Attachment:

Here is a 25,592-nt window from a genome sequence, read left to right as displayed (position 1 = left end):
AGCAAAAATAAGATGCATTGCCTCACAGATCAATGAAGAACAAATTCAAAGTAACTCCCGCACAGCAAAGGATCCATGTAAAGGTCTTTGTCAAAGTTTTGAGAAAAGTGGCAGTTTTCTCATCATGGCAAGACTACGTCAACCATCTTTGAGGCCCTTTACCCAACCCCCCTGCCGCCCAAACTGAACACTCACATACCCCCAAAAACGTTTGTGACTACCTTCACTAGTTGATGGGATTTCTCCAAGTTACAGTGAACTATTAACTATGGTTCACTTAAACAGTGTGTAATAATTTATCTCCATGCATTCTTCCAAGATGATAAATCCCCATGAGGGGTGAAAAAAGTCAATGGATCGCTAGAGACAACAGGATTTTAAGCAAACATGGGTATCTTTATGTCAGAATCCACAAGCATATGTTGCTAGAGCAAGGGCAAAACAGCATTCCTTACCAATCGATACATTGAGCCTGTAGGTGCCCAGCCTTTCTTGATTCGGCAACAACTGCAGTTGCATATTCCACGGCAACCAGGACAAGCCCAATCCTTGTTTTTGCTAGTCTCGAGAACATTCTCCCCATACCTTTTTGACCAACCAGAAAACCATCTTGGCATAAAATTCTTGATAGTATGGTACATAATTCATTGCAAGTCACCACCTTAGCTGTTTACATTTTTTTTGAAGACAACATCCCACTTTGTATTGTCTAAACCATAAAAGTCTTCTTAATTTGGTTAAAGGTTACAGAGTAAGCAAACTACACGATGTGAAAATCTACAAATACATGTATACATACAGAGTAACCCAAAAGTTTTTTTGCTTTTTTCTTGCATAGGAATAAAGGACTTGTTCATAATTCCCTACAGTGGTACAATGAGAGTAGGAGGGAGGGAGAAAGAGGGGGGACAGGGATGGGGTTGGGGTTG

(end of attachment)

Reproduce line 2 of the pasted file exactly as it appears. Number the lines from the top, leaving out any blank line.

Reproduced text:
AGCAAAAATAAGATGCATTGCCTCACAGATCAATGAAGAACAAATTCAAAGTAACTCCCGCACAGCAAAGGATCCATGTAAAGGTCTTTGTCAAAGTTTTGAGAAAAGTGGCAGTTTTCTCATCATGGCAAGACTACGTCAACCATCTTTGAGGCCCTTTACCCAACCCCCCTGCCGCCCAAACTGAACACTCACATACCCCCAAAAACGTTTGTGACTACCTTCACTAGTTGATGGGATTTCTCCAAGTTACAGTGAACTATTAACTATGGTTCACTTAAACAGTGTGTAATAATTTATCTCCATGCATTCTTCCAAGATGATAAATCCCCATGAGGGGTGAAAAAAGTCAATGGATCGCTAGAGACAACAGGATTTTAAGCAAACATGGGTATCTTTATGTCAGAATCCACAAGCATATGTTGCTAGAGCAAGGGCAAAACAGCATTCCTTACCAATCGATACATTGAGCCTGTAGGTGCCCAGCCTTTCTTGATTCGGCAACAACTGCAGTTGCATATTCCACGGCAACCAGGACAAGCCCAATCCTTGTTTTTGCTAGTCTCGAGAACATTCTCCCCATACCTTTTTGACCAACCAGAAAACCATCTTGGCATAAAATTCTTGATAGTATGGTACATAATTCATTGCAAGTCACCACCTTAGCTGTTTACATTTTTTTTGAAGACAACATCCCACTTTGTATTGTCTAAACCATAAAAGTCTTCTTAATTTGGTTAAAGGTTACAGAGTAAGCAAACTACACGATGTGAAAATCTACAAATACATGTATACATACAGAGTAACCCAAAAGTTTTTTTGCTTTTTTCTTGCATAGGAATAAAGGACTTGTTCATAATTCCCTACAGTGGTACAATGAGAGTAGGAGGGAGGGAGAAAGAGGGGGGACAGGGATGGGGTTGGGGTTG